When doing affiliate marketing for U.S. companies, one of the trickiest things for a non-U.S. Internet marketer is to figure out the whole U.S. taxation system. Seems that we "foreigners" need to know these things ourselves, because some of the companies running the affiliate programs don't know the requirements themselves.
I've written about the challenges that non-native english blogger faces, but that is nothing compared to the confusion that surrounds the U.S. taxation system. Seems that no-one has clarified the issue once and for all, and thus everyone is guessing. I am not a lawyer, and this is not legal advice, so proceed with extreme caution, but here's is how I understand it.
I am not a lawyer. Do not take this as any kind of legal advice. This is but my understanding based on information I've found online. Heck, I don't even know if this disclaimer has any validity, because I am not a lawyer, so you should take a notice of that and consult someone who actually knows their taxes, OK?
Non-U.S. Business with No U.S. Activities
Here's a quick guide explaining why most non-U.S. affiliate marketers are not subject to tax withholding in the U.S., hopefully clarifying what we "foreigners" need to know about the U.S. taxation.
This applies to people like me,
- who are not U.S. citizens,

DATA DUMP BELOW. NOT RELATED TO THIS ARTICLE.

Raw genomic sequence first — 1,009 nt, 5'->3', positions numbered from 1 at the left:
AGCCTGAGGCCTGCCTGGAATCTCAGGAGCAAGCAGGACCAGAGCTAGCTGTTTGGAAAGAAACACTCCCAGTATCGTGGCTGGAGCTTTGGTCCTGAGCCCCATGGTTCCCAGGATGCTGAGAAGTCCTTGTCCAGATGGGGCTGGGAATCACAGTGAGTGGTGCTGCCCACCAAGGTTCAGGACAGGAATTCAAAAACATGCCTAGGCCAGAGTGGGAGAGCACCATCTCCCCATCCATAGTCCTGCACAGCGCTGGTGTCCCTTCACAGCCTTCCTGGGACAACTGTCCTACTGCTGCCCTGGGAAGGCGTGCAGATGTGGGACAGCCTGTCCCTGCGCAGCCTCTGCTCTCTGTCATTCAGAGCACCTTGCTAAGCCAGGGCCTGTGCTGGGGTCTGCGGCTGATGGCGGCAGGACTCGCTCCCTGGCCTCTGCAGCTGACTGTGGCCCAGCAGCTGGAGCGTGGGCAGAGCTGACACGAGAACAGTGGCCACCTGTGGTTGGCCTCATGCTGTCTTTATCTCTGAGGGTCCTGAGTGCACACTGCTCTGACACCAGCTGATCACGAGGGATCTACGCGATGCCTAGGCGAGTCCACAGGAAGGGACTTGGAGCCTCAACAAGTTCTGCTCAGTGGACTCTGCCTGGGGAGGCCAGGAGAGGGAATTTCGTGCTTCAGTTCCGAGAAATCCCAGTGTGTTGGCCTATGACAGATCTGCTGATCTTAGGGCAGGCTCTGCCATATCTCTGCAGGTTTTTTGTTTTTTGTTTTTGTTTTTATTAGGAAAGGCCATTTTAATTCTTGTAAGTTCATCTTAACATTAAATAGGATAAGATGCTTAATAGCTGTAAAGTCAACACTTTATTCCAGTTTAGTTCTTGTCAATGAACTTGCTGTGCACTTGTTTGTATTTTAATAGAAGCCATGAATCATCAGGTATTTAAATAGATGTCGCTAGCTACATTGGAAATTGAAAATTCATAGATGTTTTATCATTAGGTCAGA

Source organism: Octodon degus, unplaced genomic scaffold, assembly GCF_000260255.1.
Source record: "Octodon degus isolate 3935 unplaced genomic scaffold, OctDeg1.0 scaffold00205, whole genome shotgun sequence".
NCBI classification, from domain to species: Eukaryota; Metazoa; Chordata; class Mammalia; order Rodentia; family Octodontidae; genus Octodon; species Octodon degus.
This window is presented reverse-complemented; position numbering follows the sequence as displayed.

- do not live in the U.S. and
- do not have any employees or equipment in the U.S.
In other words, all my business is done and sourced from where I work (and also happen to live). In my case, Finland. I have a Non-U.S. business with No U.S. activities. If I would have some U.S. Activities, it would be different.
I don't have any U.S. activities, because
- I don't have any employees in the U.S.
- I don't own any equipment in the U.S.
In fact, like many other Internet and affiliate marketers, I don't have any employees and pretty much the only equipment I own is my own computer. Isn't Internet business amazing :)
U.S. Activity and Web Hosting?
Having or not having employees is probably pretty clear to you as well. But owning equipment in the U.S. on the other hand, might sound tricky as many of us have blogs and websites, sitting on web servers in the U.S., right? Well, at least I don't OWN the server...
And unless you have specifically BOUGHT a server that is run in the U.S., you do not own the web server. Hosting websites on a U.S. web hosting service is not owning U.S. equipment. Thus, renting a shared hosting (or even virtual private server) from U.S. based hosting service doesn't mean you have U.S. activities.
To clarify, let me quote Google AdSense Tax Information (they have it right):
Generally, utilizing an unrelated third-party U.S. web hosting service to host your web pages, renting web servers that are located in the U.S. from an unrelated third party, or having your payment sent to a U.S. Post Office Box or mail forwarding address, do not of themselves constitute U.S. Activities.
No Need to Fill the W-8BEN Form
I've had to go through this many times when joining a affiliate program, and every time it's equally confusing. They send or ask me to fill some weird tax forms, even that they shouldn't even need to do that.